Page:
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Clay Brittle breeds gamecocks, the birds used in the sport—or whatever you want to call it—of cockfighting. He’s been a cocker for most of his 75 years. An army of animal-rights activists and a good-guy pro wrestler recently drafted to help wipe out cockfighting would paint Brittle and others of his ilk as more evil than even Col. Sanders. Brittle pays them no mind. But he does have some advice for anybody who thinks cockfighting is on its way out: Don’t count your chickens.

Brittle raises his birds in The Plains, Va., an area better known for equine endeavors—he also breeds thoroughbred horses. Brittle maintains that he develops bonds with all the animals he raises, although he ascribes names to only the horses. He favors the chickens in other ways: You can tell he gets more juiced betting that his game fowl will survive a fight to the death than he does from wagering that one of his nags will turn in the fastest 5 furlongs in a race at Charles Town.

For wholly legal reasons, Brittle, like essentially all modern cockers, has grown wary of letting strangers in on where or when his next cockfight will take place. But without hesitation, he’ll tell you that he will be throwing some home-grown game fowl into a dirt ring somewhere, some time soon.

“I still go to cockfights,” Brittle says, “and so do a lot of other people.”

Because so few cockers are open about their involvement, it’s hard to tell just how many are out there. According to Wayne Pacelle, president of the furiously anti-cockfighting Humane Society of the United States (HSUS), more than 40,000 Americans own and breed fighting birds. That statistic seems inflated. But it is true that three national publications—Grit and Steel, The Feathered Warrior, and Gamecock—and a host of regional ‘zines are serving a significant audience. Readers are offered breeding and training tips, opportunities to buy eggs fertilized by champion fighters, and gaffs, the razor-sharp spurs that cockers strap to birds’ legs before a match

to speed up

the denouement.

Much of Brittle’s relative openness can be attributed to his age and the length of time he’s been in cockfighting. He was there back when cockers had no reason to stay underground. And long before he took it up—about, say, 300 years before—his home state had already acquired a reputation as fine cockfighting territory. Back in the 17th century, the powdered-wig set in Virginia and throughout the colonies regularly hosted fights. (That’s why the major public universities of two original states, South Carolina and Delaware, have sports teams named after members of the poultry family—Gamecocks and Blue Hens, respectively.)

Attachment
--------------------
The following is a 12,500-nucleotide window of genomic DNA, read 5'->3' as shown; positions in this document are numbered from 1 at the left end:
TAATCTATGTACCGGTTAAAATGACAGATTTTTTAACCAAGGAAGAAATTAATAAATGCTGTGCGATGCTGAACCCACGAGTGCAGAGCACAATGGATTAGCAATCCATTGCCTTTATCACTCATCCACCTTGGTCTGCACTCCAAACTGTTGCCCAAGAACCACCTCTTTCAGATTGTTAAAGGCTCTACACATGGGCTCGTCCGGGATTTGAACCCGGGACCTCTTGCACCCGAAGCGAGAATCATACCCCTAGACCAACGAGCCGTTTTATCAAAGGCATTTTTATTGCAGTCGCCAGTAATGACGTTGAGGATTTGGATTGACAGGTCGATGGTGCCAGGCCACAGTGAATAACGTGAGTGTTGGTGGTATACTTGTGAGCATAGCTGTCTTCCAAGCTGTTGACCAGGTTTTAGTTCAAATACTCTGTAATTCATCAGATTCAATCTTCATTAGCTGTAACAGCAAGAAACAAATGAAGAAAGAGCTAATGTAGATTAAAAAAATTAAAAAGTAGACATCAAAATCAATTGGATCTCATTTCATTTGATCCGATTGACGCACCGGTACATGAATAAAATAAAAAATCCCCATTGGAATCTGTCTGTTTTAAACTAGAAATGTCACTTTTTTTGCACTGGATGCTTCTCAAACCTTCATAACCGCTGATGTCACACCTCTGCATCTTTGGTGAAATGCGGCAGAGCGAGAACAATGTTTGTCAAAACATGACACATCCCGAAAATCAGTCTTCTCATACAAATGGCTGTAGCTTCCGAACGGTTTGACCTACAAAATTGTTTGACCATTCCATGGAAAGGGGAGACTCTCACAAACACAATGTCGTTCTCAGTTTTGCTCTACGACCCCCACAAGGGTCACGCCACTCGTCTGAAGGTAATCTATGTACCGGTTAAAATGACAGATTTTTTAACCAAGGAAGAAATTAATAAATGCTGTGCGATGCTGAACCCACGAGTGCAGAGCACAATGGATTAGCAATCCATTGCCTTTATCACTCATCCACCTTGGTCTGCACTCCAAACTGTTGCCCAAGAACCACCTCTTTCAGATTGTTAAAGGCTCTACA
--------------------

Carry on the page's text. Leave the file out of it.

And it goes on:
Brittle knows all about the Old Dominion’s past, and he frequently uses a historical defense for his breeding habits. (Those on the other side of cockfighting like to point out that slavery had a pretty good run in Virginia, too.) He also is well aware that opposition to cockfighting has been growing for some time, even there. The state took some steps to ban cockfighting in the 1970s, but it left several loopholes in its prohibition—loopholes that allow Brittle’s breeding operation to retain an air of legitimacy. Brittle, like all citizens, is allowed to possess and breed game fowl specifically for cockfighting, and even attend cockfights, but police can use a variety of gambling and anti-animal-cruelty statutes to lock up cockers if they catch them at a match. Cockfighting still has some strongholds abroad, particularly in Mexico and the Philippines, but isn’t exactly welcomed in many domestic locales anymore: In November, voters in Arizona and Missouri approved referendums making cockfighting a felony, leaving it fully legal in only Oklahoma, New Mexico, and Louisiana. Brittle’s Virginia-bred birds can be legally shipped to any of those three states for fights. For now.

But maybe not for long. Sen. Wayne Allard (R-Colo.), the only veterinarian in Congress, wants to take the cockfighting question out of state lawmakers’ hands. Just two weeks ago, before a packed U.S. Senate hearing room, HSUS officials introduced the pro wrestler Goldberg to testify in support of Allard’s bill, which would, among other things, make transporting gamecocks across state lines a federal felony.

“When I fight, I choose to step in the ring, but animals are forced to fight and suffer and die” in cockfights, Goldberg said. According to HSUS, Goldberg will deliver much the same message in a series of public service announcements slated to be shown during wrestling shows on cable channels.

Goldberg’s emergence as the figurehead of the anti-cockfighting movement burns Brittle, and not just because of the attention the Capitol Hill appearance brought to the issue. Brittle maintains that the wrestler revealed his ignorance about game fowl simply by saying the birds are “forced to fight.”

“Goldberg should stick to his fake sport and leave mine alone,” he says. “What he said just shows he’s never even been around any of these birds. I just lost three of my chickens this week, just because they got loose from where I had ’em and they tore each other to pieces. I didn’t want that to happen, but that’s how they are. But all these stupid people who say that it’s drugs and training and all that crap that makes the birds fight—well, they’re all wrong. Yes, it’s a blood sport, but, the truth is, all game chickens want to do is fight. I don’t have to do anything to ‘force’ ’em. Tell you what: I’ll give Goldberg some birds and then say, ‘OK, stop ’em from fighting!’ He can’t. I can’t. Nobody can. That’s nature, not me. So as long as there are two birds on the planet, we’ll still have cockfighting.”

And as long as he’s on the planet, Brittle intends to keep breeding gamecocks and entering his animals in fights. The law be damned.

“I’m not going to stop doing what I do, not for anybody,” he says. “I like chickens.”—Dave McKenna